I miss my dad more than usual this year. The ache in my heart never quite goes away. The missing piece of me never heals or regrows. The sad little blue corner deep in my soul never quite goes away. His passing wasn’t unexpected, he wasn’t ripped out of our lives in a horrible unexpected way. He slowly progressed in his fight with Lou Gehrig’s disease – all 9 years worth. The medical staff at the local hospital told us we’d have 6 – 9 months, well my dad showed them.

Though physically he lost his battle, he was finally freed. He would finally have the much-needed rest his soul needed. We were left without our Tatus three years ago. The same weekend Adam and I went to Detroit to celebrate my mom and my father-in-law’s birthdays (well and Adam because you see they are literally three days in a row.) We were also announcing the impending birth of our first child. My dad pulled through, he pulled through the announcement. Though he couldn’t react, he was there with us. Though he couldn’t show signs of joy, I know his soul was whistling a happy tune. Be would become Dziadek Rysiu.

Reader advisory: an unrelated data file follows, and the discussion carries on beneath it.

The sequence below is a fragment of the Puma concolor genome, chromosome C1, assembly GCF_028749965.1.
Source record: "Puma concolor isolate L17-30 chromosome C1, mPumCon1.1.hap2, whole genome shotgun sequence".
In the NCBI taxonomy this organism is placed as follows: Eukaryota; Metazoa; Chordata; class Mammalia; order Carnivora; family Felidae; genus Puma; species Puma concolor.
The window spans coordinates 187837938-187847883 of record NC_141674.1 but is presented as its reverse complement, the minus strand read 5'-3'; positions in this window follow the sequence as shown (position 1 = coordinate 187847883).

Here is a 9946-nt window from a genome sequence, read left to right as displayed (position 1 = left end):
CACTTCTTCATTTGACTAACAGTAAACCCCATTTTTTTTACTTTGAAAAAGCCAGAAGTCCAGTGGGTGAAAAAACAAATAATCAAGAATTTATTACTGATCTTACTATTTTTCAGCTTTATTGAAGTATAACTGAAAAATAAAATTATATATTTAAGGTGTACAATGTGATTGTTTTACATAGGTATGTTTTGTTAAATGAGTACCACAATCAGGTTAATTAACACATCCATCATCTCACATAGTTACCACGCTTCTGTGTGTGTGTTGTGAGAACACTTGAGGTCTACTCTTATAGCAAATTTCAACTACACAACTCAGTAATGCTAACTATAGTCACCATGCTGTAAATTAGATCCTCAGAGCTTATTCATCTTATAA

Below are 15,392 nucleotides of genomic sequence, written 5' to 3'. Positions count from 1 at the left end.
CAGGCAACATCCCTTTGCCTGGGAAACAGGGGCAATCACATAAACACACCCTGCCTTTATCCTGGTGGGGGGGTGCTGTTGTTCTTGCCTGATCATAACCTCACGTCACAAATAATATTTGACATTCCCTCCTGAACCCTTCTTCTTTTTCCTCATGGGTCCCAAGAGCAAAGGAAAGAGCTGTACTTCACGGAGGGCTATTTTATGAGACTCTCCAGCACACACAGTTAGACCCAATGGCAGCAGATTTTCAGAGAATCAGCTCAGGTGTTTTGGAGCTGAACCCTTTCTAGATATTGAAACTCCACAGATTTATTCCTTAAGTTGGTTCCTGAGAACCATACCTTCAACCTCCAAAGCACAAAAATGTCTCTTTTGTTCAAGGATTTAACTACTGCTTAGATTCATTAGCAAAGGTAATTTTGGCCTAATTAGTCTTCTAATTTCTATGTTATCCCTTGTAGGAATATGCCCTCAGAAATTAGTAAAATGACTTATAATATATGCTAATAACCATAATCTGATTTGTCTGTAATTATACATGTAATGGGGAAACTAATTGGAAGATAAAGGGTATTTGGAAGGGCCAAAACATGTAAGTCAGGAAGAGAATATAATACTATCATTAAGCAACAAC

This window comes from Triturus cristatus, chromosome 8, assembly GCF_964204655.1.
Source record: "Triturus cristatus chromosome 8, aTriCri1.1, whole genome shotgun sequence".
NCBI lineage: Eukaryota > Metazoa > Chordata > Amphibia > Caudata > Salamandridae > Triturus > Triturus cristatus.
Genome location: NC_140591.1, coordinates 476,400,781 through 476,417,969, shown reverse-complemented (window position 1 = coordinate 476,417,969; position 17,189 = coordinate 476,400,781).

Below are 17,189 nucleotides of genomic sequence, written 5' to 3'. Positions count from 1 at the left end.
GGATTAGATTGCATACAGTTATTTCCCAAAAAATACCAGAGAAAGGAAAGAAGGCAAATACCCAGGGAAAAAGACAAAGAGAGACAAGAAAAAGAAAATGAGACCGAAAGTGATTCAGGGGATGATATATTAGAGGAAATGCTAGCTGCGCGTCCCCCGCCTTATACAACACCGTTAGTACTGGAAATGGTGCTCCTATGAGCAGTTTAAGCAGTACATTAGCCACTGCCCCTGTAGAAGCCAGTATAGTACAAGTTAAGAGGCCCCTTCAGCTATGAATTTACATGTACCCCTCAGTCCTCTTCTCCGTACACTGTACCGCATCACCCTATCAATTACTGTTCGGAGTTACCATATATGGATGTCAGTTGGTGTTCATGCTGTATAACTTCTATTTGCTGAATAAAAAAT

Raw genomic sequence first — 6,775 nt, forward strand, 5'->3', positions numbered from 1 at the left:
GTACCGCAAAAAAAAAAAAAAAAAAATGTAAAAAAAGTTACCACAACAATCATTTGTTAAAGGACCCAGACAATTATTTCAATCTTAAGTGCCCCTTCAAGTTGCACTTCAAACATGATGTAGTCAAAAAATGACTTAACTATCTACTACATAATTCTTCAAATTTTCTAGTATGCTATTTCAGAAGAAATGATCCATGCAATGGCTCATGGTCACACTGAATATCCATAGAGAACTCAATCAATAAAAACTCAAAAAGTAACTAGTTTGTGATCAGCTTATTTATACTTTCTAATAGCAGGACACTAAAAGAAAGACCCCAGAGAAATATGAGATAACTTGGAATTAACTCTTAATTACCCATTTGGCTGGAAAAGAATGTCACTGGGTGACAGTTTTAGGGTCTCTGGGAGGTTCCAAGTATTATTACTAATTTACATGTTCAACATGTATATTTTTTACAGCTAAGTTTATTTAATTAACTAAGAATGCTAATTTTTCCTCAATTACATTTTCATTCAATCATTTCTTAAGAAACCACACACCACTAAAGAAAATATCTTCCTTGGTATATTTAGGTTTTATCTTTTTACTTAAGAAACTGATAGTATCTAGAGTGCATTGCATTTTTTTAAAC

The next day he passed away, quietly in his sleep while Adam and I went to celebrate birthdays and our secret announcement with his family. My dad pulled along for so many years, I think mainly for us. He pushed through his days as his disease progressed, he never faltered. We all adapted to the new, yet ever-changing “normal.” We found joy in the little things and made memories the best way we could. Our time with my dad was precious, we made the most of it.

My dad & me circa 1980

My dad & me circa 1980

As we are getting ready to celebrate Adam’s 3rd Father’s day I think of what my dad would have been as a Dziadek Rysiu. Would he have treated Henry like a porcelain doll, like my dad treated me? Would he help Henry build forts out of blankets in the living room? Would he have tickle fights with him? Would he read him lots of books and use funny voices for each character? Would they play any practical jokes? Would he explain why the clouds differ from each other, why the sky is blue, why the trees shed leaves?

In a way he has, through me.

The ache in my heart ebbs and flows. The ache grips my soul and then relaxes like a slow heartbeat. I focus instead of my happy memories of my dad. The ones that give him color, life, and joy.  I remember his tall stature, his shy smile, he warm light brown eyes, his tanned skin. I remember his excellent story-telling abilities, his well-timed sense of humor, and general ease on existence whether by himself or in a crowd.

Oh sure, I have my weaker moments, where I look with envy at the dads with their kids, at the grandpas with their grand kids. But I am reminded that my dad, though no longer here, is still ever present in my heart and my memories.